X-ray Crystallography

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May 10, 2022
Press Release
The facility, LCLS-II, will soon sharpen our view of how nature works on ultrasmall, ultrafast scales, impacting everything from quantum devices to clean energy.
LCLS-II cooldown
April 29, 2022
News Feature
Researchers discover that a spot of molecular glue and a timely twist help a bacterial enzyme convert carbon dioxide into carbon compounds 20 times faster than plant enzymes do during photosynthesis. The results stand to accelerate progress toward converting carbon dioxide into a variety of products.
An illustration shows the pocket in an enzyme called ECR where the carbon fixing reaction takes place.
January 19, 2022
News Feature
High-speed X-ray free-electron lasers have unlocked the crystal structures of small molecules relevant to chemistry and materials science, proving a new method that could advance semiconductor and solar cell development.
December 16, 2021
News Brief
Recently developed methods now in use at SLAC’s X-ray synchrotron helped a team of chemists better understand how certain bacteria turn light into chemical energy.
A diagram of a protein molecule with white spirals and multicolored webs indicating key parts of the molecule.
November 16, 2021
News Feature
A better understanding of this process could inform the next generation of artificial photosynthetic systems that produce clean and renewable energy.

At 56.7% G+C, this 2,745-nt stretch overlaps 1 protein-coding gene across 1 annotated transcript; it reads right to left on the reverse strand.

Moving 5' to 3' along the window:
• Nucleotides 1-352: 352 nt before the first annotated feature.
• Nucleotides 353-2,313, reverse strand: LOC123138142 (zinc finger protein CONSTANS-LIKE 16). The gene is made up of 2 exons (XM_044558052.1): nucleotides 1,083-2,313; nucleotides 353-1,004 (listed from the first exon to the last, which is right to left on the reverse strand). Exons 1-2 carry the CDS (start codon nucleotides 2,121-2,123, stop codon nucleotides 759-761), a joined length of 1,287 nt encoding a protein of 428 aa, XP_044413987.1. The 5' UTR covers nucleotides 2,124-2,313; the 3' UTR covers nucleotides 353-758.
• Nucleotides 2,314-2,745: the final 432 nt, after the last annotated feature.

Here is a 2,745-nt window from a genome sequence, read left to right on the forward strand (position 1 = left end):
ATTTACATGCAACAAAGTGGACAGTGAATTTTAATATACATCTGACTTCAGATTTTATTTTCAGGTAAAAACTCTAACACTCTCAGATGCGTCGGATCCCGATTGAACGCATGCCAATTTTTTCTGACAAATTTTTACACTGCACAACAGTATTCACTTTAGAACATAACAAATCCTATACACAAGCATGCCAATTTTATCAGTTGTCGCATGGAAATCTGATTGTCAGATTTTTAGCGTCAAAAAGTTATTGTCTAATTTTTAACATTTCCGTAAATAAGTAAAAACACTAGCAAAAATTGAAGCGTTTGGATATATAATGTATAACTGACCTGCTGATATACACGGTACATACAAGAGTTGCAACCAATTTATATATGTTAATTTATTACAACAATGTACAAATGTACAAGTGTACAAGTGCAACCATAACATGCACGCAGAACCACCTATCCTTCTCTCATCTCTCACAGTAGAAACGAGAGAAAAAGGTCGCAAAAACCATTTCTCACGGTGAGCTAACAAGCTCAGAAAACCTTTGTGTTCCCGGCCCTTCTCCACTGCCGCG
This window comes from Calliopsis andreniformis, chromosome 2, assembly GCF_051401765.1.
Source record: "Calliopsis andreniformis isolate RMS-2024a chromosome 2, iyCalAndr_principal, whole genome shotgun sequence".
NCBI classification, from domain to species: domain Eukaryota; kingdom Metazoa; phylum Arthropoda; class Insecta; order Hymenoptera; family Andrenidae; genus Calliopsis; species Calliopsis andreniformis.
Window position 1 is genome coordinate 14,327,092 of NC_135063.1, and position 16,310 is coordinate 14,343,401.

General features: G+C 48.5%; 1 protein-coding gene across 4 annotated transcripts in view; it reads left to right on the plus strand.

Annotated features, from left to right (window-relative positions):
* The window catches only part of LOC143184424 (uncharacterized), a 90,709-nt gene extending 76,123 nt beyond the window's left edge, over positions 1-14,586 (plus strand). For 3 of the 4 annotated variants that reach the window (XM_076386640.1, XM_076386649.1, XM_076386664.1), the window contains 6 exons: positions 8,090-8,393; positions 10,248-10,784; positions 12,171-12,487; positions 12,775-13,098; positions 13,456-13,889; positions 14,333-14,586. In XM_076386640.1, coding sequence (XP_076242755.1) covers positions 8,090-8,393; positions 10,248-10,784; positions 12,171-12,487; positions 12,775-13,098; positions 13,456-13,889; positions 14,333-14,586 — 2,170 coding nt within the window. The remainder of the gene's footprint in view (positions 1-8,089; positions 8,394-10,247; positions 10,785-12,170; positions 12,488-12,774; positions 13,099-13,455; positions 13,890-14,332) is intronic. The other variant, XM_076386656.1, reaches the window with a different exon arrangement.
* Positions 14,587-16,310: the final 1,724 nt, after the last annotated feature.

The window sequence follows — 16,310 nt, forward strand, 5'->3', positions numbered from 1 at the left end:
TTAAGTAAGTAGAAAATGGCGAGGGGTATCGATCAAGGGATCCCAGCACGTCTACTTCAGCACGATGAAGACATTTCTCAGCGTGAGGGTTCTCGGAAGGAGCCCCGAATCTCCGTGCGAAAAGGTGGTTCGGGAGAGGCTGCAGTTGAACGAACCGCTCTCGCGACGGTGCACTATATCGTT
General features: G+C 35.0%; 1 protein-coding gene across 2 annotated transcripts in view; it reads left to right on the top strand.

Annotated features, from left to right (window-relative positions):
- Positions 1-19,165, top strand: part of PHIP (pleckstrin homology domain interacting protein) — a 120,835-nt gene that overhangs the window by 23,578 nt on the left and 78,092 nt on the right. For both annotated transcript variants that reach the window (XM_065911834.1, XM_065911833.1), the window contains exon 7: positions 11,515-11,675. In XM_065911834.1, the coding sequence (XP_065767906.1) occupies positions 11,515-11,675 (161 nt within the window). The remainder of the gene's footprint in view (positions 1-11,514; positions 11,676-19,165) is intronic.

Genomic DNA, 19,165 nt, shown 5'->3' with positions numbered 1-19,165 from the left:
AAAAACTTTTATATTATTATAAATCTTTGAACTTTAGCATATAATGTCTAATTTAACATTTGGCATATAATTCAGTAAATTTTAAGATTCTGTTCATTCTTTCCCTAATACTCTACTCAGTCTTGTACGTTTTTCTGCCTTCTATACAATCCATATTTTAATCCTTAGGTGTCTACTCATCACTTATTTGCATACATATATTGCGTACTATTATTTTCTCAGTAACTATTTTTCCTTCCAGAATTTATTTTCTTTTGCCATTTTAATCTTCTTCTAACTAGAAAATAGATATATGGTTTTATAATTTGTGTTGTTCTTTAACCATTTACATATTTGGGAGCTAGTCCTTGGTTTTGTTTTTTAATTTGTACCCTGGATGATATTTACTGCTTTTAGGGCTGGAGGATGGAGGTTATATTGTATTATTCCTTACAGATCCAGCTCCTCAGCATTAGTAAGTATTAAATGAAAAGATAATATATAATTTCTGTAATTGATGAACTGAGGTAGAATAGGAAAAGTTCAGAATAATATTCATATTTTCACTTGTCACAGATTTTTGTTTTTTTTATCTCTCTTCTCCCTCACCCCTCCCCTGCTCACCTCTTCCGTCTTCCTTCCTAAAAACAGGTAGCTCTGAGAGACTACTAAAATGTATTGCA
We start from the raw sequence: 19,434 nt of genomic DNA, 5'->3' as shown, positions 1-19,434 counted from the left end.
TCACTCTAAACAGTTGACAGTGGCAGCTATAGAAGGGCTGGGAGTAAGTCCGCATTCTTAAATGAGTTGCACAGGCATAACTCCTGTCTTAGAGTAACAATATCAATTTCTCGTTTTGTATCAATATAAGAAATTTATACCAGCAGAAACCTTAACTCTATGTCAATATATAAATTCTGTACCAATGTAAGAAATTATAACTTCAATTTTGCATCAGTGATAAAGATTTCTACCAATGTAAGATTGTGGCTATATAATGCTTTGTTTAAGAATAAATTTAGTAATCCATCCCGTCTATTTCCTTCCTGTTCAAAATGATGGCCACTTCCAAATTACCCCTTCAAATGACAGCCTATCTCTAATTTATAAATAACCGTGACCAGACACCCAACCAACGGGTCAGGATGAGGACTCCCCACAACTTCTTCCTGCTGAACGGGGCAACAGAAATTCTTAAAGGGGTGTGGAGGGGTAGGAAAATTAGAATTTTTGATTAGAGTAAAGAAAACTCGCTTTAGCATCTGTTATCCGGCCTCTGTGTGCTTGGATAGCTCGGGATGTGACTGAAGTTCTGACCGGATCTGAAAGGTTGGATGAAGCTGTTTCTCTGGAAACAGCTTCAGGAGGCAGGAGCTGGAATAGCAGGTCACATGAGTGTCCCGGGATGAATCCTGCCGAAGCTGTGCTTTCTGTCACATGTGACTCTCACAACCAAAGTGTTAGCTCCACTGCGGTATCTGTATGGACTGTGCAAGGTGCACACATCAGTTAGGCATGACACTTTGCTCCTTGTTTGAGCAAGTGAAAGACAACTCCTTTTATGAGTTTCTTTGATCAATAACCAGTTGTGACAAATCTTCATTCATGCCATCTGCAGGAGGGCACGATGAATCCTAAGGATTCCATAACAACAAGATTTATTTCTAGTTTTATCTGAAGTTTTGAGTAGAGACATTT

water droplets on plant
November 4, 2021
News Feature
In two new papers, researchers used X-ray crystallography and cryogenic electron microscopy to reveal new details of the structure and function of molecular assembly lines that produce common antibiotics.
A model of the Lsd14 molecule
October 13, 2021
News Brief
Scientists who perform experiments at SLAC’s lightsources gathered online for research talks, workshops and discussions.
Aerial view of industrial-looking research buildings
September 16, 2021
News Feature
The award recognizes her research and service at the Stanford Synchrotron Radiation Lightsource.
August 30, 2021
Drawing on SLAC facilities, Australian researchers have revealed how Streptococcus pneumoniae bacteria obtain manganese from our bodies, which could lead to better therapies to target the pathogen.
A protein molecule with intertwined spirals around a small yellow center form.
April 14, 2021
News Brief
Two groups of researchers drew on SLAC tools to better understand how to target a key part of the virus that causes COVID-19.
Illustration of SARS-CoV-2, a round ball with spikes.

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